A sweeping set of street infrastructure reforms dominated Monday’s meeting of the City Council, inspired by two bicyclist deaths within the past four months, and won unanimous support. Now the proposals go to city staffers for study and implementation.
In terms of bicycle and transportation safety, Cambridge has regressed, even while spending hundreds of thousands of dollars trying to build a better cycle system. Maybe we ought to ask the people who have already done it.
More than 200 cyclists, co-workers and friends gathered in Porter Square to hold a candlelight vigil for Dr. Bernard “Joe” Lavins, who was struck and killed Oct. 5 by an 18-wheeler while bicycling through the tangled intersection in front of Christopher’s restaurant.
Moving freight operations to Worcester from Allston’s Beacon Park was expected to increase the use of 18-wheelers within Interstate 495, but the focus was on air quality and damage to roads and bridges from ever-heavier trucks, not cyclists’ deaths.
Sadly, this is the second time in a little over three months that we have to talk about the hazardous and sometimes fatal state of cycling in Cambridge, Boston and the surrounding areas – after two fatalities in squares that have been long-known areas of concern.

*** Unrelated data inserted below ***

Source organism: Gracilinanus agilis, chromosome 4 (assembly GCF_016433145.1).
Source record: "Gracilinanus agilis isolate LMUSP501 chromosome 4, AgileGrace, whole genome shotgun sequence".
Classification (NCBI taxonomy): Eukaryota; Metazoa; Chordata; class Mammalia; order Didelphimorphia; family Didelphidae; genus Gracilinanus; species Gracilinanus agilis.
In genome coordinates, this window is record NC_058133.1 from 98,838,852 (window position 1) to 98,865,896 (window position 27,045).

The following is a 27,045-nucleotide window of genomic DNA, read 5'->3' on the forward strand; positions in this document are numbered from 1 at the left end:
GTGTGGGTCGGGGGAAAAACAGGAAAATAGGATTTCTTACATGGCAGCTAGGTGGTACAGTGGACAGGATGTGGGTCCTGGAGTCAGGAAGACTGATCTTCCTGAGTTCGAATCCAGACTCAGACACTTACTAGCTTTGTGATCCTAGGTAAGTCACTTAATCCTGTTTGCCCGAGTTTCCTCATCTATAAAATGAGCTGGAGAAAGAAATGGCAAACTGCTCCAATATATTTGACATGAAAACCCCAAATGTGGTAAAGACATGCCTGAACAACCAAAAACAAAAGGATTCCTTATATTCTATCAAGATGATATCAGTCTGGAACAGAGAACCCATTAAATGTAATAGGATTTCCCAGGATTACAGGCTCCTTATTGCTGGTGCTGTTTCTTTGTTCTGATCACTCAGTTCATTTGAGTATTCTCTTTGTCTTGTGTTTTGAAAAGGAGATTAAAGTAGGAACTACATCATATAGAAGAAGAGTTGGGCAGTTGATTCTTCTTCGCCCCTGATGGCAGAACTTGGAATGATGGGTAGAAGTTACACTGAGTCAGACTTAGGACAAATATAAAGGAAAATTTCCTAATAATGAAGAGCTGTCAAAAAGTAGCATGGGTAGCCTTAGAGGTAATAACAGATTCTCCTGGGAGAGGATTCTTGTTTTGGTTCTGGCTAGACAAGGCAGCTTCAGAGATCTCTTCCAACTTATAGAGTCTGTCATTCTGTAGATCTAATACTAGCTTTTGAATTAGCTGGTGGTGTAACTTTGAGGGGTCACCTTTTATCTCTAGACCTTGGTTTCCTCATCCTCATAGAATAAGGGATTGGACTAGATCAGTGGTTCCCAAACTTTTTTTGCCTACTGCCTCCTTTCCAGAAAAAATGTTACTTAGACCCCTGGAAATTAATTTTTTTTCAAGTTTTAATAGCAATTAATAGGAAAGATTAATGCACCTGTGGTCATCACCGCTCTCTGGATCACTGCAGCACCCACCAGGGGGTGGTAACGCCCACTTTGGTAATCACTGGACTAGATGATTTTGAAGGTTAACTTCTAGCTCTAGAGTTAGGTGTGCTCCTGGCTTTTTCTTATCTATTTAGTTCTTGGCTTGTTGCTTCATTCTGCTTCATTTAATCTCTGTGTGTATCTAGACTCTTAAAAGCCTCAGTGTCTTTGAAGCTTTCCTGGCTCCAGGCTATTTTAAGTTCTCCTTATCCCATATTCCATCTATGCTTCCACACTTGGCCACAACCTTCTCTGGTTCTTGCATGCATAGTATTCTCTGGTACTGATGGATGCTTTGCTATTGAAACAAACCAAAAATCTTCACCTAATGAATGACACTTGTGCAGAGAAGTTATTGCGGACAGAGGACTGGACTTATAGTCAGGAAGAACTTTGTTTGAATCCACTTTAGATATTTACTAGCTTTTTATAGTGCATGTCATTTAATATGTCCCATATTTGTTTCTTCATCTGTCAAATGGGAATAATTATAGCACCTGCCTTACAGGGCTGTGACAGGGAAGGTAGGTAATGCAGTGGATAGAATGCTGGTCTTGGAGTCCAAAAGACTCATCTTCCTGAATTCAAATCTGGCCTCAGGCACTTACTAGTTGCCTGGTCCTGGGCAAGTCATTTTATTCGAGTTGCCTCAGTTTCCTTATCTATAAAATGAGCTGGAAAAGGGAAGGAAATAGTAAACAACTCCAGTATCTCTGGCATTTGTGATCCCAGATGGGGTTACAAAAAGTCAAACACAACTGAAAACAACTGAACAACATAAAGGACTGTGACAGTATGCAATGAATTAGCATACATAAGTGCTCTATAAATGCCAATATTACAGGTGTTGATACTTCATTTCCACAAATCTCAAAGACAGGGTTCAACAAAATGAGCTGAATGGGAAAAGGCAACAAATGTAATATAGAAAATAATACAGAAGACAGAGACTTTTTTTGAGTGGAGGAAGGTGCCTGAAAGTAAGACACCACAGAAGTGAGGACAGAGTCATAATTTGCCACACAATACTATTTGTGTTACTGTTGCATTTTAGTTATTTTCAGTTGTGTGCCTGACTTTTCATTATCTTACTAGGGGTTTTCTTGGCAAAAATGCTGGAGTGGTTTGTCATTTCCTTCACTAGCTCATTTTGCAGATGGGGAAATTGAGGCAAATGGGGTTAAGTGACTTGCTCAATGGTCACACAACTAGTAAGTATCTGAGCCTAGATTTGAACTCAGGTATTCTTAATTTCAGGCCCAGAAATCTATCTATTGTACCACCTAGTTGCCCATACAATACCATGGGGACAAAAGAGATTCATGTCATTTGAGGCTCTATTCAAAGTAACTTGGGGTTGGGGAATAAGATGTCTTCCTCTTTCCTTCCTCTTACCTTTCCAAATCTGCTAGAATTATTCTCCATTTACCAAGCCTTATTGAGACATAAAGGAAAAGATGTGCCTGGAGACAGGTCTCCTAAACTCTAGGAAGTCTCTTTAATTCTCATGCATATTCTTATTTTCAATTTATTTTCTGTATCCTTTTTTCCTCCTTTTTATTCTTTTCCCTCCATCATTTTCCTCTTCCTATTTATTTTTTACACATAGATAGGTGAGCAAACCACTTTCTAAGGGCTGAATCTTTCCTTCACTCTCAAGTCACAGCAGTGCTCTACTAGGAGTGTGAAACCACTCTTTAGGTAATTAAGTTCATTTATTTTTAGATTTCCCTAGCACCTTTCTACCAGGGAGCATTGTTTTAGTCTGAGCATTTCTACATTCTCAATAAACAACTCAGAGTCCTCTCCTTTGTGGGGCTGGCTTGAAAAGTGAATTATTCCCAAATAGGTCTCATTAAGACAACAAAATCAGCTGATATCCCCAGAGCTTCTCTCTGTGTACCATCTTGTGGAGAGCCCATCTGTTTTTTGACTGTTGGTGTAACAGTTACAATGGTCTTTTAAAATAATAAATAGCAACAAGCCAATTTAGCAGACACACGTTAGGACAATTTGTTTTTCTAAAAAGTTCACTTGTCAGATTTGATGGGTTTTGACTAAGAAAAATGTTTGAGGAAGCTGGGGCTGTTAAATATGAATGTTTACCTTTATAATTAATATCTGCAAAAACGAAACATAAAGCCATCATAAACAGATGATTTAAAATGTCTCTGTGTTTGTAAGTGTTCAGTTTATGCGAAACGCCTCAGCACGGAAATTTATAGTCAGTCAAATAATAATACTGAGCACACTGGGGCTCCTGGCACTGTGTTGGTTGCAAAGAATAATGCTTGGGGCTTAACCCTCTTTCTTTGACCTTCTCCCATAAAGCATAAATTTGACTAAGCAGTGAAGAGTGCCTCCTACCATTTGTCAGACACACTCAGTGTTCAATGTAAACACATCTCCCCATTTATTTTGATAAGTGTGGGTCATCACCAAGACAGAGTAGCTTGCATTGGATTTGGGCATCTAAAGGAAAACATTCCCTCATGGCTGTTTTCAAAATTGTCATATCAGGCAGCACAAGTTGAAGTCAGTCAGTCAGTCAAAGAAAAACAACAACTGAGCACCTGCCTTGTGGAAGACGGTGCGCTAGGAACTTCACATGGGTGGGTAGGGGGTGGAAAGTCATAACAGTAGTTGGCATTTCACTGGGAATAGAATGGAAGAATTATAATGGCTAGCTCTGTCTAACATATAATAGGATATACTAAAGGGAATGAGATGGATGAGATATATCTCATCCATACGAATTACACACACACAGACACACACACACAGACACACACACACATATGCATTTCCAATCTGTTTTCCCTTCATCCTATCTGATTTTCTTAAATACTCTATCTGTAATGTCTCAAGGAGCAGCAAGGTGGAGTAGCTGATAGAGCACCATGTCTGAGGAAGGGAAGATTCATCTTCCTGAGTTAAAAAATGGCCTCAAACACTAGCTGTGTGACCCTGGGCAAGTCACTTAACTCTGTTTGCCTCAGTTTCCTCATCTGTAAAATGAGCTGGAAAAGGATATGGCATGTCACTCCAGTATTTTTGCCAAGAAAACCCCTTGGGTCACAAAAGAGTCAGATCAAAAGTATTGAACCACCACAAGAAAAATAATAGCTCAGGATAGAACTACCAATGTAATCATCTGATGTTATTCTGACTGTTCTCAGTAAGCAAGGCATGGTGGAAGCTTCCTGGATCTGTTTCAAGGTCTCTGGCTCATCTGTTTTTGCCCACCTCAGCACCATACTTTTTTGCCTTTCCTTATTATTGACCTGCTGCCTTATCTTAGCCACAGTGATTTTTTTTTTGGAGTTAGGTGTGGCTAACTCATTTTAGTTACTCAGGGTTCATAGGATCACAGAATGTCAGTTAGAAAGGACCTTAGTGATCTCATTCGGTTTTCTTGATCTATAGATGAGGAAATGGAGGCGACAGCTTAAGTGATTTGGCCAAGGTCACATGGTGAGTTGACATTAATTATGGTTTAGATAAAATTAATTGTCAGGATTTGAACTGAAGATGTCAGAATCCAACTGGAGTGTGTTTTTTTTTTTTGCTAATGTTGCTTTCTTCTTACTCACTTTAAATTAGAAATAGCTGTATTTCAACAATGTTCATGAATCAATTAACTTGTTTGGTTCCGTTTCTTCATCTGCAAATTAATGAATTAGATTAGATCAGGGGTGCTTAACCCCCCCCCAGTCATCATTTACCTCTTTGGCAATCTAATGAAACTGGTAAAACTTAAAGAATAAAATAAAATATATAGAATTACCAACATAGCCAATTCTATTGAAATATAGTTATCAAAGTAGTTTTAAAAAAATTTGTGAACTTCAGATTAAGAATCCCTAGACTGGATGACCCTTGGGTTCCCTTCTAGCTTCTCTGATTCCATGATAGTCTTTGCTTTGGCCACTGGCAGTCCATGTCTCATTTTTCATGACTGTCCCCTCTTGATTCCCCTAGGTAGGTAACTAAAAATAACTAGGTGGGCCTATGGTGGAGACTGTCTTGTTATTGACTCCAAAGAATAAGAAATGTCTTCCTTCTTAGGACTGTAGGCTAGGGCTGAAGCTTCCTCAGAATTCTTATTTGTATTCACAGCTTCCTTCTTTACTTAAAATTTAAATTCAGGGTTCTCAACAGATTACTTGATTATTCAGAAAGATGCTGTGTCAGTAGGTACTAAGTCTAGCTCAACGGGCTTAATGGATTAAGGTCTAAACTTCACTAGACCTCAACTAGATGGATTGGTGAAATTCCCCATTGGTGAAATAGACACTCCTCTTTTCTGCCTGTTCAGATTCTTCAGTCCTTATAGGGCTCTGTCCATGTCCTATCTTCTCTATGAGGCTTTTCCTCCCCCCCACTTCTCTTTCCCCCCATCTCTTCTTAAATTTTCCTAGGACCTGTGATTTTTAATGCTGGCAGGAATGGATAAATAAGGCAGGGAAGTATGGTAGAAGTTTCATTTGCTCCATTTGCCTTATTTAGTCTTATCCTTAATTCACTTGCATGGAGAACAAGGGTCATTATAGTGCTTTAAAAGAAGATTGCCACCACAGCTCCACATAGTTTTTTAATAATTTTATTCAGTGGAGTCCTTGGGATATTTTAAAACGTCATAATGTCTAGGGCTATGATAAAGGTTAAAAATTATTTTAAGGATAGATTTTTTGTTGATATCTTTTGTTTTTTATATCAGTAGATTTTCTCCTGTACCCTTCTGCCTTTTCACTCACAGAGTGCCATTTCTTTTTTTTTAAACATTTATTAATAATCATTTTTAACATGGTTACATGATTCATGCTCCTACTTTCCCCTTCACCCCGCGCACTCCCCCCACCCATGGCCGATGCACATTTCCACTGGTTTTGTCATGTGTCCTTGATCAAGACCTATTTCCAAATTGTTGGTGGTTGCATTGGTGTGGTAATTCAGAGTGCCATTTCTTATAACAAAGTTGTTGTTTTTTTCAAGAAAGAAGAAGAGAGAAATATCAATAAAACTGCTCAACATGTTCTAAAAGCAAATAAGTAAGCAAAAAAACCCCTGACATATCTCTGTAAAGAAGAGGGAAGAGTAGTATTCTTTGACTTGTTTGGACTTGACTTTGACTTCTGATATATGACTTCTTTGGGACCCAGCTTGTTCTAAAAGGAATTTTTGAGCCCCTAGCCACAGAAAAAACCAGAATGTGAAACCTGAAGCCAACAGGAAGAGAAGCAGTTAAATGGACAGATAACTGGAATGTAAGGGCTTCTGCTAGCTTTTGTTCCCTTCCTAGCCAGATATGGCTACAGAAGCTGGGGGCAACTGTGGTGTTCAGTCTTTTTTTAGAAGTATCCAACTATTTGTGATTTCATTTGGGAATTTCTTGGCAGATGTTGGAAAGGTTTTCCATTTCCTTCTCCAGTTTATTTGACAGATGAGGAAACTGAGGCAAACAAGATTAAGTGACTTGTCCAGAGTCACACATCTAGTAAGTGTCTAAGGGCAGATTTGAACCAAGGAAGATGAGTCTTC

An 8:08 a.m. crash with an 18-wheel truck killed a bicyclist crash today at 1 White St., across from the Porter Square Mall.
Police are preparing residents for a steam pipe venting process – known as a “steam blow” – that in the past has brought emergency phone calls from worried members of the public.
There are two days left in the iCan Bike Program, which teaches people with disabilities how to ride bikes – a particularly good skill to have in bike-crazy Cambridge and Somerville.
Uber has steamrolled local municipalities all around the country, but Seattle has recently decided its drivers aren’t a standard feature that comes with a car, like air conditioning or cup holders. Massachusetts can too.
Zipcar, the hourly car-rental company founded in Cambridge in 2000, is having a promotion Thursday to play chauffeur while customers play “Pokémon Go.”